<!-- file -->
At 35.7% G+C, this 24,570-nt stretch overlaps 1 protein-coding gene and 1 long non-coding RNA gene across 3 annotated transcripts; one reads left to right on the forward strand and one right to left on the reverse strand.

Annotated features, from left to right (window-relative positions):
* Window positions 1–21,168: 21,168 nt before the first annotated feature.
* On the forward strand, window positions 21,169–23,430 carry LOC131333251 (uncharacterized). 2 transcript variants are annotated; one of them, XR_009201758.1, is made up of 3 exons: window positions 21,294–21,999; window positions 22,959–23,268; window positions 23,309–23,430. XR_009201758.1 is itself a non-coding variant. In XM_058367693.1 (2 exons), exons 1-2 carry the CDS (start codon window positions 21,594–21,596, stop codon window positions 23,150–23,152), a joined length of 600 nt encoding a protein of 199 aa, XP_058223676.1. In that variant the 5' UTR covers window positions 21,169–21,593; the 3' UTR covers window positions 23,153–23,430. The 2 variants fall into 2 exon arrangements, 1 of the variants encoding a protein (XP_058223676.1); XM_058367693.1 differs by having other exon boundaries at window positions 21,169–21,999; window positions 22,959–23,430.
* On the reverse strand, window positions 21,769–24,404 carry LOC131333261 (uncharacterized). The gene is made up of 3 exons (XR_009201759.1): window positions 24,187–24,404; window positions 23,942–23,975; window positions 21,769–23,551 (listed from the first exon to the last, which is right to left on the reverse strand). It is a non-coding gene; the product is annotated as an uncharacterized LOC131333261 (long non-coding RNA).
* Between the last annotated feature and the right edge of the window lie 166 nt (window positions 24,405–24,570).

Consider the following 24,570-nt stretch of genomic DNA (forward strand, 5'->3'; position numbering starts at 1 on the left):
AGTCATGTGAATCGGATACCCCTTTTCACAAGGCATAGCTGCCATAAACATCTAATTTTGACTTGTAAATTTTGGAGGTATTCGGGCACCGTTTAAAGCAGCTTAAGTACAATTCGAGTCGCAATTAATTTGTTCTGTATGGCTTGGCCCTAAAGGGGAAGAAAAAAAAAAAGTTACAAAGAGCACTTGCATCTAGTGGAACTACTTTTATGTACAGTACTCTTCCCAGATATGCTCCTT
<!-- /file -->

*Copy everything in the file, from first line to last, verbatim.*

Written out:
At 35.7% G+C, this 24,570-nt stretch overlaps 1 protein-coding gene and 1 long non-coding RNA gene across 3 annotated transcripts; one reads left to right on the forward strand and one right to left on the reverse strand.

Annotated features, from left to right (window-relative positions):
* Window positions 1–21,168: 21,168 nt before the first annotated feature.
* On the forward strand, window positions 21,169–23,430 carry LOC131333251 (uncharacterized). 2 transcript variants are annotated; one of them, XR_009201758.1, is made up of 3 exons: window positions 21,294–21,999; window positions 22,959–23,268; window positions 23,309–23,430. XR_009201758.1 is itself a non-coding variant. In XM_058367693.1 (2 exons), exons 1-2 carry the CDS (start codon window positions 21,594–21,596, stop codon window positions 23,150–23,152), a joined length of 600 nt encoding a protein of 199 aa, XP_058223676.1. In that variant the 5' UTR covers window positions 21,169–21,593; the 3' UTR covers window positions 23,153–23,430. The 2 variants fall into 2 exon arrangements, 1 of the variants encoding a protein (XP_058223676.1); XM_058367693.1 differs by having other exon boundaries at window positions 21,169–21,999; window positions 22,959–23,430.
* On the reverse strand, window positions 21,769–24,404 carry LOC131333261 (uncharacterized). The gene is made up of 3 exons (XR_009201759.1): window positions 24,187–24,404; window positions 23,942–23,975; window positions 21,769–23,551 (listed from the first exon to the last, which is right to left on the reverse strand). It is a non-coding gene; the product is annotated as an uncharacterized LOC131333261 (long non-coding RNA).
* Between the last annotated feature and the right edge of the window lie 166 nt (window positions 24,405–24,570).

Consider the following 24,570-nt stretch of genomic DNA (forward strand, 5'->3'; position numbering starts at 1 on the left):
AGTCATGTGAATCGGATACCCCTTTTCACAAGGCATAGCTGCCATAAACATCTAATTTTGACTTGTAAATTTTGGAGGTATTCGGGCACCGTTTAAAGCAGCTTAAGTACAATTCGAGTCGCAATTAATTTGTTCTGTATGGCTTGGCCCTAAAGGGGAAGAAAAAAAAAAAGTTACAAAGAGCACTTGCATCTAGTGGAACTACTTTTATGTACAGTACTCTTCCCAGATATGCTCCTT